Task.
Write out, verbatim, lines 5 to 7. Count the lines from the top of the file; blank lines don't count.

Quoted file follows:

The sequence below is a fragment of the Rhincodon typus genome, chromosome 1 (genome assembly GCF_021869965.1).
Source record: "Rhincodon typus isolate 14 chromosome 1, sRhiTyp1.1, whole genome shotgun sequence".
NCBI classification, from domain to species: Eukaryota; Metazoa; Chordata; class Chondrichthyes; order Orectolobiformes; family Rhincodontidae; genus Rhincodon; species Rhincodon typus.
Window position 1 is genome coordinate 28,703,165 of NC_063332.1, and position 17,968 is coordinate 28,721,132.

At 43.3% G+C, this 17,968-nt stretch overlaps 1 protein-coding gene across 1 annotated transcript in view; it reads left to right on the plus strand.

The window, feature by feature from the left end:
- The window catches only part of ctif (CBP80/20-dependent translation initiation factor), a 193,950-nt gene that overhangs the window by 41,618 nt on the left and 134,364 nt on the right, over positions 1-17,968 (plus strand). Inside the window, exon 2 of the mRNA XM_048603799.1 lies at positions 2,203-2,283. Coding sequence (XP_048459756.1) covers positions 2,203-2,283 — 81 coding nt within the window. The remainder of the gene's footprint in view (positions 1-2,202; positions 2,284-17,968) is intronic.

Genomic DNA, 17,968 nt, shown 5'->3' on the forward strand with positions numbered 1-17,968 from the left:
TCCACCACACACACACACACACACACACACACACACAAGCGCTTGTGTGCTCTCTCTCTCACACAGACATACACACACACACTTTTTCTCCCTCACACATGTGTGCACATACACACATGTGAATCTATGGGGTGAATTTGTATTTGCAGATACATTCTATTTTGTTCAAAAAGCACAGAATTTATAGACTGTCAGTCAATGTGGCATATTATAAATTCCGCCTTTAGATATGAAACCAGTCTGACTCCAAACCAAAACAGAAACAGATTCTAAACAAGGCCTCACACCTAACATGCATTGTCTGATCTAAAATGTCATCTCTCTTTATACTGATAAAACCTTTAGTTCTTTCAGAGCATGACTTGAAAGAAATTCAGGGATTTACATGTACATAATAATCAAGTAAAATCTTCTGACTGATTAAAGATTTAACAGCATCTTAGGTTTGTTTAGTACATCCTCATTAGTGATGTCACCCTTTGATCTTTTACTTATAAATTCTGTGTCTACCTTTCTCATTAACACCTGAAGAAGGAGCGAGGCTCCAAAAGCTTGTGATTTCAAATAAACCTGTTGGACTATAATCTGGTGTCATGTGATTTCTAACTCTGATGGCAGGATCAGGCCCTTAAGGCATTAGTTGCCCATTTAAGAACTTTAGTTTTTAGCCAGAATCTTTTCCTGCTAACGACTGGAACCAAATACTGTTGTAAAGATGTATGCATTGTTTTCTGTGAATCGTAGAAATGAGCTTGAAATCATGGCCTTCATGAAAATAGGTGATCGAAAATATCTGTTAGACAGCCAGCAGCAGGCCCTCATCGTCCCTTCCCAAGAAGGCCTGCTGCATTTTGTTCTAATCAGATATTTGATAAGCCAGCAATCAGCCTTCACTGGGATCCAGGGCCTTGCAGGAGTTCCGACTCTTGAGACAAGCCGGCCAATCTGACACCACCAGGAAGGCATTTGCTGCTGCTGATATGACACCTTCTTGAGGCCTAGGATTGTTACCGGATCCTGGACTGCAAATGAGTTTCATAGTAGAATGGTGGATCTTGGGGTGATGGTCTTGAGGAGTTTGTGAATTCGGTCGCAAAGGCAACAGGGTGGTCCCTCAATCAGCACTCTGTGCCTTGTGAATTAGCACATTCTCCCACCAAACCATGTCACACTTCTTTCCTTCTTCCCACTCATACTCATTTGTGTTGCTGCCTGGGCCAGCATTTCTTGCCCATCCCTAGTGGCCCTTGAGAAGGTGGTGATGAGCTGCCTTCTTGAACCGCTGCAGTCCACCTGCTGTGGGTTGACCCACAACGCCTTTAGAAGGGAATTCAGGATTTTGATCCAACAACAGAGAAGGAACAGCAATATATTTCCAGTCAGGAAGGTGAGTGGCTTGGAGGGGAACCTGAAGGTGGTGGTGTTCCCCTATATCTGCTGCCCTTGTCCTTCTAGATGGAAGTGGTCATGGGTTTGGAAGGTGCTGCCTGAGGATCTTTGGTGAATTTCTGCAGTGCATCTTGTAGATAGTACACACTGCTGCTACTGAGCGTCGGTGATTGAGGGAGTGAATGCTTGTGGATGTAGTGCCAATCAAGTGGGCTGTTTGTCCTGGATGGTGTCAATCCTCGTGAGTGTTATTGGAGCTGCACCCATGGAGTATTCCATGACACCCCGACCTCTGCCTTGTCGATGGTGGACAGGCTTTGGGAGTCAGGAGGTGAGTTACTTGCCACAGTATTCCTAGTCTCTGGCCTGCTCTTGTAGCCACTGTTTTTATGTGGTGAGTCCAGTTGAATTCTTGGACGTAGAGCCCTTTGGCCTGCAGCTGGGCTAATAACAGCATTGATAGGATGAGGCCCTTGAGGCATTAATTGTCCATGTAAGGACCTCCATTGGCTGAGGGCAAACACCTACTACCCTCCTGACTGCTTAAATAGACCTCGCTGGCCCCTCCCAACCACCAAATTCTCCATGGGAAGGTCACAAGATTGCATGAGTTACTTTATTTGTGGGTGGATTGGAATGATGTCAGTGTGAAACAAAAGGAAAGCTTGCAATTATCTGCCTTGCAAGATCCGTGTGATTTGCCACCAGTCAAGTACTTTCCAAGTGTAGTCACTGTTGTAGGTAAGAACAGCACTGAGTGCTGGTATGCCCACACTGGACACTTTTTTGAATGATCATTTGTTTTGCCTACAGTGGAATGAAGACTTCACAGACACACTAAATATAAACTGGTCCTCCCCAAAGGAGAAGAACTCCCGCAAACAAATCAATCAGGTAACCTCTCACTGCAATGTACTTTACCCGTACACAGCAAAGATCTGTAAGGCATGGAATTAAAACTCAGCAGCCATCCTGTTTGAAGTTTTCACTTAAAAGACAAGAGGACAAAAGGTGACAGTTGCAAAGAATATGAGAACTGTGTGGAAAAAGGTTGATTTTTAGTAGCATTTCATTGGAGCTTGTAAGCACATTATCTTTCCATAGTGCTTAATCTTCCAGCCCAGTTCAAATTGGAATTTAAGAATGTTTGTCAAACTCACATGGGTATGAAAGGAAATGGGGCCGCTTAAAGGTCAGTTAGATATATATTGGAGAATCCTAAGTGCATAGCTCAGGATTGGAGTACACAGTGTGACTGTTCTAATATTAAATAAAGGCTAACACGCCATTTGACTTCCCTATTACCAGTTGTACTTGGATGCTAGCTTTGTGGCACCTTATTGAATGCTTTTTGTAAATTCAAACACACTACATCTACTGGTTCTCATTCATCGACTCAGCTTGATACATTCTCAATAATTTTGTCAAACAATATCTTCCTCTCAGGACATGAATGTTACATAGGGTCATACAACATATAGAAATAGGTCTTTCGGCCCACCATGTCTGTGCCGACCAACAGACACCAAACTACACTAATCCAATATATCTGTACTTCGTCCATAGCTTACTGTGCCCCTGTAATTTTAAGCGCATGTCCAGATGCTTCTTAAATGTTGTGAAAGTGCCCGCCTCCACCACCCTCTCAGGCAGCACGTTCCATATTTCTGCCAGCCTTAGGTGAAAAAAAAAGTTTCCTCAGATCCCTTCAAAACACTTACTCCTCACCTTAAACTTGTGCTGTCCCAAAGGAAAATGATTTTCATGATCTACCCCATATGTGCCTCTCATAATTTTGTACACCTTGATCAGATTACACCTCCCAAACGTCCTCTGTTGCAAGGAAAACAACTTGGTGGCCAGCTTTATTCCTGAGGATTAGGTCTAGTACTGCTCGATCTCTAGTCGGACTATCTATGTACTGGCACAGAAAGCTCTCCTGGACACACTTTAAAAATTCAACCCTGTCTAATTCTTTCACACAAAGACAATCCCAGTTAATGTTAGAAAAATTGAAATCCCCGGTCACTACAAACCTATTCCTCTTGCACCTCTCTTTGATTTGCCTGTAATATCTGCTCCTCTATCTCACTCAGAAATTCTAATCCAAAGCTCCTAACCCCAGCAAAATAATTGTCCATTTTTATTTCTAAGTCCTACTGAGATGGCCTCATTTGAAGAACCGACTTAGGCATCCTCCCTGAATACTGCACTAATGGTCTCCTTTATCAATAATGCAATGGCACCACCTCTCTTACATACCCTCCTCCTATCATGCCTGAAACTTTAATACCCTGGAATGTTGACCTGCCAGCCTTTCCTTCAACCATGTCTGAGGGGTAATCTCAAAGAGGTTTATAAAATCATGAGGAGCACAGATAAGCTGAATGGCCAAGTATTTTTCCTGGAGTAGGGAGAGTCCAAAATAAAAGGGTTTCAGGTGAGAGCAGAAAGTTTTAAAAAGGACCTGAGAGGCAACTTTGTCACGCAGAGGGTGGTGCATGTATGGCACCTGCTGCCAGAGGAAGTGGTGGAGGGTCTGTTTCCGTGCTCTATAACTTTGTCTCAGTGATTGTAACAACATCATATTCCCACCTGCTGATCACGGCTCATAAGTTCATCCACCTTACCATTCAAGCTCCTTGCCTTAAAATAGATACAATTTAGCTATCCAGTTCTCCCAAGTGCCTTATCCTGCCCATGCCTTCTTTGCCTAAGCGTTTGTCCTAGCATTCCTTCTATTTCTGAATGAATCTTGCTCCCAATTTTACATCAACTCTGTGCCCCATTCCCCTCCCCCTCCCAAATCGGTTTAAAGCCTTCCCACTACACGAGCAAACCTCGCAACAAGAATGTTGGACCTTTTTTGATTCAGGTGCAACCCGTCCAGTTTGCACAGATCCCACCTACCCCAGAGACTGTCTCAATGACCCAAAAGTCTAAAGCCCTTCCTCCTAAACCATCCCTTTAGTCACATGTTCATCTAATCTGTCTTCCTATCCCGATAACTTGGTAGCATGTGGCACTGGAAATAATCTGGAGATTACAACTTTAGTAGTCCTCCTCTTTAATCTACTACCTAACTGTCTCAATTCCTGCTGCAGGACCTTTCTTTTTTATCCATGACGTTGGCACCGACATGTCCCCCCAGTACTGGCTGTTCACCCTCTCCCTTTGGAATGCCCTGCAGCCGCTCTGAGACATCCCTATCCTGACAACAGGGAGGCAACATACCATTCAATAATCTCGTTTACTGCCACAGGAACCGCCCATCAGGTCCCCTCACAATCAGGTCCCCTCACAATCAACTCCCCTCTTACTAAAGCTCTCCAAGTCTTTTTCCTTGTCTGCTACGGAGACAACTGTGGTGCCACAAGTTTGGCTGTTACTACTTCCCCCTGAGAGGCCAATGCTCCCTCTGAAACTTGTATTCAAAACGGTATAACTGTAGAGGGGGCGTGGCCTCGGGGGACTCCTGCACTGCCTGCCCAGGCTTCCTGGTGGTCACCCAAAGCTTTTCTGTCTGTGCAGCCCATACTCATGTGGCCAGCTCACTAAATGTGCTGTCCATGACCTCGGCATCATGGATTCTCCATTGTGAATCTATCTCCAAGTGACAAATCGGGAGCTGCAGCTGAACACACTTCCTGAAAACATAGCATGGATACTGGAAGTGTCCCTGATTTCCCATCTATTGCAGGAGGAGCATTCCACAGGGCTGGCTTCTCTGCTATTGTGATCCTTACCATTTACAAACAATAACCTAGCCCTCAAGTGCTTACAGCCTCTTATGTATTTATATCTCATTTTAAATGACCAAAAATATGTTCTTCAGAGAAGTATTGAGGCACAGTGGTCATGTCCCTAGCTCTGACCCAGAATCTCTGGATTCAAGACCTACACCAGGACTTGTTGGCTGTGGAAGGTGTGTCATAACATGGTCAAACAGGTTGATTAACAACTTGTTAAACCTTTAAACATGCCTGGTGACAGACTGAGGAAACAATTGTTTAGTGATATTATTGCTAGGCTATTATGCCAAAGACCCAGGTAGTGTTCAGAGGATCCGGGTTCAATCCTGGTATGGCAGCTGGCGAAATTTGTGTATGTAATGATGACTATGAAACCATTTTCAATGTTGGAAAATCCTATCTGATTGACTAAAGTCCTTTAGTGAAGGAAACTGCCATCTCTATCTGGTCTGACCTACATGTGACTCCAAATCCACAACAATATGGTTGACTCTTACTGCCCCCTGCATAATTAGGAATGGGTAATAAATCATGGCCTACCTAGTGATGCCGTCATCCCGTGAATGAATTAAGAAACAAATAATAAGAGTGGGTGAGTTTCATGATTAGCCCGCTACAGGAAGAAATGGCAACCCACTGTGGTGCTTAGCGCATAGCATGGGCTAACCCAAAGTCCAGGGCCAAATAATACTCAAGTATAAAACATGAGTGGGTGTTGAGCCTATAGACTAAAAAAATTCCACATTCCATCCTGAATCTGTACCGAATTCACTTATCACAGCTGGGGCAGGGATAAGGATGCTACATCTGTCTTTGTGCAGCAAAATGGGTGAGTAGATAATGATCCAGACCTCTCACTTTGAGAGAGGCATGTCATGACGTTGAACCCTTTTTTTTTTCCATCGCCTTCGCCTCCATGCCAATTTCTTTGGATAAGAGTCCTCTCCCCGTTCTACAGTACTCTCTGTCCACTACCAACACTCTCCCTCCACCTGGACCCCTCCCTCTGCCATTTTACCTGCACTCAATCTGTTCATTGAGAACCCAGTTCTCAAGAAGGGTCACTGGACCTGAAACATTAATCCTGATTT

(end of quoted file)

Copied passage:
At 43.3% G+C, this 17,968-nt stretch overlaps 1 protein-coding gene across 1 annotated transcript in view; it reads left to right on the plus strand.

The window, feature by feature from the left end:
- The window catches only part of ctif (CBP80/20-dependent translation initiation factor), a 193,950-nt gene that overhangs the window by 41,618 nt on the left and 134,364 nt on the right, over positions 1-17,968 (plus strand). Inside the window, exon 2 of the mRNA XM_048603799.1 lies at positions 2,203-2,283. Coding sequence (XP_048459756.1) covers positions 2,203-2,283 — 81 coding nt within the window. The remainder of the gene's footprint in view (positions 1-2,202; positions 2,284-17,968) is intronic.